By the mid-1980s, Onus's struggle to express his Aboriginality through his work resulted in the development of a hybrid style, which in its breadth and eclecticism is postmodern in the true sense of the word. His natural representational skill, along with his incorporation of traditional striped Aboriginal rarrk design produced something greater than the sum of these two parts. Borrowing from high art and popular culture, his work has instant appeal. The dingo, clad like a football player in his striped Aboriginal colours, became for Onus, not a symbol of the excluded underdog, but that of the adaptable survivor. This image, often used alongside that of the stingray, led to a series of mythological works, The Ongoing Adventures of X and Ray, where the animals perform social and political roles. One of the most engaging is where the dingo X is seen using Ray as a surfboard to ride one of art history's most recognisable images, the wave from Hokusai's Japanese woodcut. There is a huge breadth to Onus's work. From sculptural installations such as Maralinga (1990) and They took the children away (1992) - showing the abduction of the Stolen Generation of Aboriginal children - to highly sophisticated paintings such as Fish, Ferns, and Rocks (1991), where the concept of transparency, of "seeing below the surface", learnt from his Aboriginal mentor, Jack Wunuwun, suffuses the work with something close to a sublime spirituality.

In an effort to find his own identity, Onus worked in what the anthropologist Lévi-Strauss called that "in-between space", a space between multiple worlds where new meanings are wrought between contradictions. It is this space that seems to point towards new possibilities for an uniquely Australian culture, free from ties of Empire, confident in its own history and multiculturalism. In a larger world setting, the cynical, market-orientated positioning of much of the London art scene may well have something to learn from this impassioned engagement. Yet it made me uncomfortable that at the press view there was not an indigenous Australian in sight, except for Onus's son who only has a quarter Aboriginal blood and would pass for white. The only Aborigines I saw were in downtown Sydney lying a dozen deep in drunken piles of poverty. It is true that there is a now a tiny Aboriginal elite, artists such as Tracey Moffat, but there is the nagging sense that white society is now embracing a culture that it has done its best to kill off.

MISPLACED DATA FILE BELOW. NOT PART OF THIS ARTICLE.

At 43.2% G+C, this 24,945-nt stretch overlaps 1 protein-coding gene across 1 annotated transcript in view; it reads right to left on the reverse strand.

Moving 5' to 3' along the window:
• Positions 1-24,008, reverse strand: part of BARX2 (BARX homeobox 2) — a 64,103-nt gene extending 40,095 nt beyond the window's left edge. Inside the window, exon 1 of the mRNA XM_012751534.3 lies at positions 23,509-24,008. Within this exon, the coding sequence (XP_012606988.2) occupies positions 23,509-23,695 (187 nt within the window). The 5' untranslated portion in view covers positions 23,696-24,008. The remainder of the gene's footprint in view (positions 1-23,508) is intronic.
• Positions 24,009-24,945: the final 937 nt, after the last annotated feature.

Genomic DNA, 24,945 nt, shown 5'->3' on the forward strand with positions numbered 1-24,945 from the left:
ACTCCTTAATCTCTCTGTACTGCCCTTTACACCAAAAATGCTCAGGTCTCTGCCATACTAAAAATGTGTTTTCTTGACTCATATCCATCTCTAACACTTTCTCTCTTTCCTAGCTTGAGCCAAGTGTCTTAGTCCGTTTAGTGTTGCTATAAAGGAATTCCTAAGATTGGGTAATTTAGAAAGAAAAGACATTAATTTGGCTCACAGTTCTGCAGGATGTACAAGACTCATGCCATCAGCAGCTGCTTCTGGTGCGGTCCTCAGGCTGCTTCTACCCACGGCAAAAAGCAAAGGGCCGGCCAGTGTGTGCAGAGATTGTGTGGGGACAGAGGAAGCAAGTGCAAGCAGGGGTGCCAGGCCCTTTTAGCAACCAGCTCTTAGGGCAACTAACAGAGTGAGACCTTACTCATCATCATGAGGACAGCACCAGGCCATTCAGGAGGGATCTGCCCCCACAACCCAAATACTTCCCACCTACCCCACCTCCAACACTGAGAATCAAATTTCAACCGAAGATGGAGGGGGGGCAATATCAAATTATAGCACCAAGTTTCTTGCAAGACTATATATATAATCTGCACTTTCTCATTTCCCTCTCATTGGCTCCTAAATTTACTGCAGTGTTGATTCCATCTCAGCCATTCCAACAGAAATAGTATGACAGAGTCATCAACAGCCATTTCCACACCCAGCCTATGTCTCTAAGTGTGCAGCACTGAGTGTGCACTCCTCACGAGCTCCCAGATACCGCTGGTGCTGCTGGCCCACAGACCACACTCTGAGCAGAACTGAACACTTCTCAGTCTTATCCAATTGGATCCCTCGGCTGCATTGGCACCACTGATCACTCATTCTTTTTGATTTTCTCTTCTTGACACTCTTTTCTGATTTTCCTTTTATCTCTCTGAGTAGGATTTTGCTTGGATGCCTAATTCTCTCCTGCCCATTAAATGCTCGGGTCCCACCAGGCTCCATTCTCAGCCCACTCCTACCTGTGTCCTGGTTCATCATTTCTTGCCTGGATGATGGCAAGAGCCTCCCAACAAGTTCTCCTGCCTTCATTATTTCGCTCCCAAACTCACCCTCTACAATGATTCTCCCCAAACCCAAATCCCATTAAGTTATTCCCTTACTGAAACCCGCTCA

"Sydneysiders" shows an easier face of cultural diversity by photojournalist Lorrie Graham. From the old Australian males of Irish and Italian descent playing bocce on Bronte Beach, their rotund, leathery bodies covered with baby oil, to the outsized nine-year-old Fiona Anderson hugging her prize rat Pinky at a Fancy Rat Show, to the staged Ballroom Dancing - all yards of tulle and spangles - outside Sydney Opera House, these images suggest that in a country this huge it is possible to construct a multiplicity of meanings of what it means to be a contemporary Australian.

* ' Australian Icons': Art Gallery of New South Wales to 29 October; 'Sporting Life': MCA to 13 November; 'Urban Dingo, The Art of Lin Onus 1948-96', MCA to 29 October; 'Sydneysiders': Museum of Sydney to 3 December; 'One Thousand Years of the Olympic Games': Powerhouse Museum to 29 October